Wall Street Reform: Credit Rating Agencies

Credit-ratings agencies had been held up historically as neutral arbiters of risk. That turned out to be far from the truth, as evidenced by the numerous mortgage-backed securities and other risky securities that states and municipalities in particular bought because they had been slapped with a AAA rating – meaning they were supposed to be virtually risk-free. The problem was that credit rating agencies made money by giving their customers the ratings they wanted. There was little or no accountability for the agencies because it was nearly impossible to sue them.

Here’s how the Wall Street reform bill addresses credit rating agencies.

What We Won, What We Lost

Rules & Oversight

  • We Won:
    • For the first time, the SEC will have an Office of Credit Ratings to keep a watchful eye on the rating agencies’ critical role in our financial system.  The Office will have the authority to write rules and levy fines.
    • The SEC will have a new mandate to examine rating agency operations.
    • Credit rating agencies will be required to disclose the data and methodologies used in their ratings, as well as ratings performance.
    • The SEC will have the authority to deregister an agency for providing bad ratings over time.
    • Raters must meet standards of training, experience, and competence, and be tested.
    • The SEC shall issue rules to prevent sales and marketing considerations from influencing the production of ratings.
    • Raters will have to take into consideration credible information that comes to their attention from a source other than the organizations being rated.
    • Credit rating agencies are explicitly prohibited from advising an issuer and rating that issuer’s securities.
    • The bill eliminates the credit rating agency exemption from the Fair Disclosure rule which provides that when an issuer shares important nonpublic information with certain parties, now including rating agencies, it must make public disclosure of that information.
    • The bill replaces the term “furnish” with “file” in existing statute.  Information that is “furnished” to the SEC is subject to a lower standard of accuracy and liability than information that is “filed” with the SEC.

Conflict of Interest

  • We won: The SEC will create a new mechanism to prevent issuers of asset-backed securities from picking the agency they think will give the highest rating.  Unless a stronger mechanism is identified in the SEC study, an independent, investor-led board will assign rating agencies to provide initial ratings of asset-backed securities.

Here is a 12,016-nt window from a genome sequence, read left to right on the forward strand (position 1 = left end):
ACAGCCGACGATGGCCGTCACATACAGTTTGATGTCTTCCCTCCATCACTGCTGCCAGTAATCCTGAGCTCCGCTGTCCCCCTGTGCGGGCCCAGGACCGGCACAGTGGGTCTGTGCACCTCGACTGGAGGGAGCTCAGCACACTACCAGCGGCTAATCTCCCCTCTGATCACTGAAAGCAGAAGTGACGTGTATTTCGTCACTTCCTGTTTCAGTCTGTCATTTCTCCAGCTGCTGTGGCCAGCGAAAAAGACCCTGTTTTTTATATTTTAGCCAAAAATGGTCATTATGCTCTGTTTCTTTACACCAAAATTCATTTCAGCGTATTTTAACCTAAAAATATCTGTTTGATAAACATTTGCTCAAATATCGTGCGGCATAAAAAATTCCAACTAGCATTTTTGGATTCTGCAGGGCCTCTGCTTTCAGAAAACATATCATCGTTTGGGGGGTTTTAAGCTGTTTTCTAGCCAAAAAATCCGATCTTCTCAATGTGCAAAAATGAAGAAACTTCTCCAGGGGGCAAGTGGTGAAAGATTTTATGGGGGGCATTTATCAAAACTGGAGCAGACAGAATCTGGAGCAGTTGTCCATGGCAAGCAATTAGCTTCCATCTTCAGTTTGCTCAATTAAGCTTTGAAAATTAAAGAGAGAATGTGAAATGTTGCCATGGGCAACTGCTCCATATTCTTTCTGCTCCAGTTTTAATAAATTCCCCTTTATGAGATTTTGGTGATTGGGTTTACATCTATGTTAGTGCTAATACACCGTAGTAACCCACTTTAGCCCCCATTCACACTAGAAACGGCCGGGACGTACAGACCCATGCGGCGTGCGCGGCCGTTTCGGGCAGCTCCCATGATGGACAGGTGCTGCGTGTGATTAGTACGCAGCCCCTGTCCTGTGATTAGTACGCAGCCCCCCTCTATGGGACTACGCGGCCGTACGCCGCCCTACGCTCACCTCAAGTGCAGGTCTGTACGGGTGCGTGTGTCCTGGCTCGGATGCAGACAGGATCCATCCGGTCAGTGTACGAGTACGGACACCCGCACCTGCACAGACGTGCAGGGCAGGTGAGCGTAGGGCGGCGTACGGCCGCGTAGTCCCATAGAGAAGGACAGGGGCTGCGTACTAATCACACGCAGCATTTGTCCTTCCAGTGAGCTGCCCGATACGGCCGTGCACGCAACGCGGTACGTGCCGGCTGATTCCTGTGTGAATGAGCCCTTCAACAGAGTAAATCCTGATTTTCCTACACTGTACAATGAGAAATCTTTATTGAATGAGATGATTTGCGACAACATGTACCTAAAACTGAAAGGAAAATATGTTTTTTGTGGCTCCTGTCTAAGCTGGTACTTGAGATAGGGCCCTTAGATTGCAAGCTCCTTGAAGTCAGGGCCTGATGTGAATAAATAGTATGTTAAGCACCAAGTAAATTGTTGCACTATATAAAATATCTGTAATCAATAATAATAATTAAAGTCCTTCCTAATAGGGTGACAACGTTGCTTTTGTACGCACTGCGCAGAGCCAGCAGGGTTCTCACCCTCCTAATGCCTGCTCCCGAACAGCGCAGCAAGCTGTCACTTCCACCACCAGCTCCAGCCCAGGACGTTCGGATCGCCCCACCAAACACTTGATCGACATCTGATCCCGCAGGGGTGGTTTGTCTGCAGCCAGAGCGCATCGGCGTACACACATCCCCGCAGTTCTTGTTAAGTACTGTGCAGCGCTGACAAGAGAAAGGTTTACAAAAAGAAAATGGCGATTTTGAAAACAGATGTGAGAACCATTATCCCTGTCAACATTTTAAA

• We compromised: The SEC will be given two years to study the conflict of interest caused by securities issuers picking and paying their credit rating agencies before they begin assigning rating agencies.


  • We won:
  • Investors will now be able to recover damages in private anti-fraud actions brought against rating agencies for gross negligence in the rating.
  • Registered credit rating agencies will no longer be exempt from expert liability under the securities laws.  The SEC originally exempted rating agencies from liability to encourage reliance on credit ratings in the registration of securities.  Eliminating the exemption is consistent with the bill’s goal of reducing such reliance.
  • The bill clarifies that ratings are not forward-looking statements entitled to special protections from liability.

Universal Ratings

  • We won: Raters must apply ratings consistently for corporate bonds, municipal bonds, and structured finance products and instruments, based on probability of default.

Reliance on Ratings

  • We compromised: All federal agencies will review their rules and regulations and eliminate all references to credit ratings.  We support a reduction in the over-reliance on ratings, but a sufficient alternate standard of creditworthiness will need to be found for some federal rules.

Rating Agency Governance

  • We Won:
    • At least half of a credit rating agency’s boards of directors must be made up of independent members with no financial stake in credit ratings.
    • When a rating analyst switches jobs, the analyst’s ratings will be reviewed and the job change will be made public.
    • Compliance officers isolated from the rating and sales business will be required to file reports on rating agencies’ adherence to rules.

Post-Rating Surveillance

  • We lost: The final bill did not include a requirement that credit rating agencies monitor and update ratings as market conditions change.  However, the initial rating assignment mechanism will take into account long-term rating performance.

Public Rating Utility

  • We lost: Many reformers believed that the best way to solve the problems associated with credit ratings agencies was to create a public agency. This was never really given serious consideration in either the House or Senate.